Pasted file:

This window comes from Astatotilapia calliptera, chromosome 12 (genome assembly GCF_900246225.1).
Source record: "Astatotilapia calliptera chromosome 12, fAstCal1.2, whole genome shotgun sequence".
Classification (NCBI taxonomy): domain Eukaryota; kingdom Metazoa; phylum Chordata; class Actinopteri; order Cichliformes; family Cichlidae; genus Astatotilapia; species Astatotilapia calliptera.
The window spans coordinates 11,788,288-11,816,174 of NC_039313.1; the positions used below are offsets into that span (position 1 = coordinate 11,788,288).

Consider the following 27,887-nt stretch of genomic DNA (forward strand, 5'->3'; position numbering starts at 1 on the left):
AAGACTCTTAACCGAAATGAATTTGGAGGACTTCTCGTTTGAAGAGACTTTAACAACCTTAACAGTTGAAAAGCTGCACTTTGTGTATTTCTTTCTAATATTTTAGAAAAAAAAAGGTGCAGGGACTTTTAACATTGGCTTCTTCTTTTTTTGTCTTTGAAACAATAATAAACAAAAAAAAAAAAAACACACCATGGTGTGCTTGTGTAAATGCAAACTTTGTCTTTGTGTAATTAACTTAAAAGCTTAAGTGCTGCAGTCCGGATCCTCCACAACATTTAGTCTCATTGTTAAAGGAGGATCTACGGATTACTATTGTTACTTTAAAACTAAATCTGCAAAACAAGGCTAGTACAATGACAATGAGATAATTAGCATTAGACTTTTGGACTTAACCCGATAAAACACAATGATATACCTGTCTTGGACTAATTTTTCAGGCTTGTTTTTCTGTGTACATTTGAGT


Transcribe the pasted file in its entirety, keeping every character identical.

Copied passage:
This window comes from Astatotilapia calliptera, chromosome 12 (genome assembly GCF_900246225.1).
Source record: "Astatotilapia calliptera chromosome 12, fAstCal1.2, whole genome shotgun sequence".
Classification (NCBI taxonomy): domain Eukaryota; kingdom Metazoa; phylum Chordata; class Actinopteri; order Cichliformes; family Cichlidae; genus Astatotilapia; species Astatotilapia calliptera.
The window spans coordinates 11,788,288-11,816,174 of NC_039313.1; the positions used below are offsets into that span (position 1 = coordinate 11,788,288).

Consider the following 27,887-nt stretch of genomic DNA (forward strand, 5'->3'; position numbering starts at 1 on the left):
AAGACTCTTAACCGAAATGAATTTGGAGGACTTCTCGTTTGAAGAGACTTTAACAACCTTAACAGTTGAAAAGCTGCACTTTGTGTATTTCTTTCTAATATTTTAGAAAAAAAAAGGTGCAGGGACTTTTAACATTGGCTTCTTCTTTTTTTGTCTTTGAAACAATAATAAACAAAAAAAAAAAAAACACACCATGGTGTGCTTGTGTAAATGCAAACTTTGTCTTTGTGTAATTAACTTAAAAGCTTAAGTGCTGCAGTCCGGATCCTCCACAACATTTAGTCTCATTGTTAAAGGAGGATCTACGGATTACTATTGTTACTTTAAAACTAAATCTGCAAAACAAGGCTAGTACAATGACAATGAGATAATTAGCATTAGACTTTTGGACTTAACCCGATAAAACACAATGATATACCTGTCTTGGACTAATTTTTCAGGCTTGTTTTTCTGTGTACATTTGAGT